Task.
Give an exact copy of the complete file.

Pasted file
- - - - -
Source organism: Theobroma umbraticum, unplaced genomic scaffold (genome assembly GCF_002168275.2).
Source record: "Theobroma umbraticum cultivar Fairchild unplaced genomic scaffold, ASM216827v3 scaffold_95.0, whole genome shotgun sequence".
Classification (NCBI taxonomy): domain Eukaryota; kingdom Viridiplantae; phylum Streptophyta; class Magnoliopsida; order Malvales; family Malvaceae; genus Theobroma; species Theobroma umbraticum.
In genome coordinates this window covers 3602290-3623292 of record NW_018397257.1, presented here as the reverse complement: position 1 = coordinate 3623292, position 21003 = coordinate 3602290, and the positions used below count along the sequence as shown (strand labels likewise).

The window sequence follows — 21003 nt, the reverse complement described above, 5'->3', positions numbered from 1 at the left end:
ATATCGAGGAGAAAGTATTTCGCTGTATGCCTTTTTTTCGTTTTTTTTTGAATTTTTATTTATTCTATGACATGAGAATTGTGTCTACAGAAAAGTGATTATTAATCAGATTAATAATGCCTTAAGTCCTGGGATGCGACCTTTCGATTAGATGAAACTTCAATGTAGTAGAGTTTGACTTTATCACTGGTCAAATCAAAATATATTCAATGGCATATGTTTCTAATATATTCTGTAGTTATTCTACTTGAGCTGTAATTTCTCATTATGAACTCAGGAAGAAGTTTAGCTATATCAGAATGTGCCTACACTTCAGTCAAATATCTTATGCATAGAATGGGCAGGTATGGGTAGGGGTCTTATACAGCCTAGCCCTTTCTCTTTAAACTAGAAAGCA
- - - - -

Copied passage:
Source organism: Theobroma umbraticum, unplaced genomic scaffold (genome assembly GCF_002168275.2).
Source record: "Theobroma umbraticum cultivar Fairchild unplaced genomic scaffold, ASM216827v3 scaffold_95.0, whole genome shotgun sequence".
Classification (NCBI taxonomy): domain Eukaryota; kingdom Viridiplantae; phylum Streptophyta; class Magnoliopsida; order Malvales; family Malvaceae; genus Theobroma; species Theobroma umbraticum.
In genome coordinates this window covers 3602290-3623292 of record NW_018397257.1, presented here as the reverse complement: position 1 = coordinate 3623292, position 21003 = coordinate 3602290, and the positions used below count along the sequence as shown (strand labels likewise).

The window sequence follows — 21003 nt, the reverse complement described above, 5'->3', positions numbered from 1 at the left end:
ATATCGAGGAGAAAGTATTTCGCTGTATGCCTTTTTTTCGTTTTTTTTTGAATTTTTATTTATTCTATGACATGAGAATTGTGTCTACAGAAAAGTGATTATTAATCAGATTAATAATGCCTTAAGTCCTGGGATGCGACCTTTCGATTAGATGAAACTTCAATGTAGTAGAGTTTGACTTTATCACTGGTCAAATCAAAATATATTCAATGGCATATGTTTCTAATATATTCTGTAGTTATTCTACTTGAGCTGTAATTTCTCATTATGAACTCAGGAAGAAGTTTAGCTATATCAGAATGTGCCTACACTTCAGTCAAATATCTTATGCATAGAATGGGCAGGTATGGGTAGGGGTCTTATACAGCCTAGCCCTTTCTCTTTAAACTAGAAAGCA